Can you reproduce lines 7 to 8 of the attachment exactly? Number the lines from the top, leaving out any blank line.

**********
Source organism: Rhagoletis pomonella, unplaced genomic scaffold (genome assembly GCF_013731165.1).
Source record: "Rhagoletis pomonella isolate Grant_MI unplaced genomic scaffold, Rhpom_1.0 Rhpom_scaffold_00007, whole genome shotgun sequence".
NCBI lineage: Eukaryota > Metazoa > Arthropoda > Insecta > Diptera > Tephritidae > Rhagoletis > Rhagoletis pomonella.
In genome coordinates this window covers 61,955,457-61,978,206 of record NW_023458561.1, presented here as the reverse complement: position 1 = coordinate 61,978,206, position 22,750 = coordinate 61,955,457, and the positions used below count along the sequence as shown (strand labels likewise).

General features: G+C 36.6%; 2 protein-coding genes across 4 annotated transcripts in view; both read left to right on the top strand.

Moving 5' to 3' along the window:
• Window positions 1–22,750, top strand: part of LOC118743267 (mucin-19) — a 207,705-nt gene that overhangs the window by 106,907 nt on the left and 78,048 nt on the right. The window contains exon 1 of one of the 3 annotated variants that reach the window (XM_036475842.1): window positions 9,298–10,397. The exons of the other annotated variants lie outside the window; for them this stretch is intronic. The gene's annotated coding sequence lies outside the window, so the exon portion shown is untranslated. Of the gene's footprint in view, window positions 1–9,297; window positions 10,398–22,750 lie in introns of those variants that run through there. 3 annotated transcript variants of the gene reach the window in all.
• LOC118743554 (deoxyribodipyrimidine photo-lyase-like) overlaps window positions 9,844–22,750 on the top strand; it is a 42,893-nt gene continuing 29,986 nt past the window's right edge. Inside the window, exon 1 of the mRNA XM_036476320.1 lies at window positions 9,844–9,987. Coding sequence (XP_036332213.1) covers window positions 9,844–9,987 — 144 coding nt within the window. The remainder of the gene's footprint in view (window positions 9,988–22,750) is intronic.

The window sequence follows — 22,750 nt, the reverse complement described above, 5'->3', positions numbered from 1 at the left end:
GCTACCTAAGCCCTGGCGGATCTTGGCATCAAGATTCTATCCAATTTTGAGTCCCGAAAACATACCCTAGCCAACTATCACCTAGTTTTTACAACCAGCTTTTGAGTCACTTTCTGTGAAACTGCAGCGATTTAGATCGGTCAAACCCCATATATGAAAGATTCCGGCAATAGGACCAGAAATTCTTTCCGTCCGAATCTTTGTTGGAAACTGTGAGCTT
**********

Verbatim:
• Window positions 1–22,750, top strand: part of LOC118743267 (mucin-19) — a 207,705-nt gene that overhangs the window by 106,907 nt on the left and 78,048 nt on the right. The window contains exon 1 of one of the 3 annotated variants that reach the window (XM_036475842.1): window positions 9,298–10,397. The exons of the other annotated variants lie outside the window; for them this stretch is intronic. The gene's annotated coding sequence lies outside the window, so the exon portion shown is untranslated. Of the gene's footprint in view, window positions 1–9,297; window positions 10,398–22,750 lie in introns of those variants that run through there. 3 annotated transcript variants of the gene reach the window in all.
• LOC118743554 (deoxyribodipyrimidine photo-lyase-like) overlaps window positions 9,844–22,750 on the top strand; it is a 42,893-nt gene continuing 29,986 nt past the window's right edge. Inside the window, exon 1 of the mRNA XM_036476320.1 lies at window positions 9,844–9,987. Coding sequence (XP_036332213.1) covers window positions 9,844–9,987 — 144 coding nt within the window. The remainder of the gene's footprint in view (window positions 9,988–22,750) is intronic.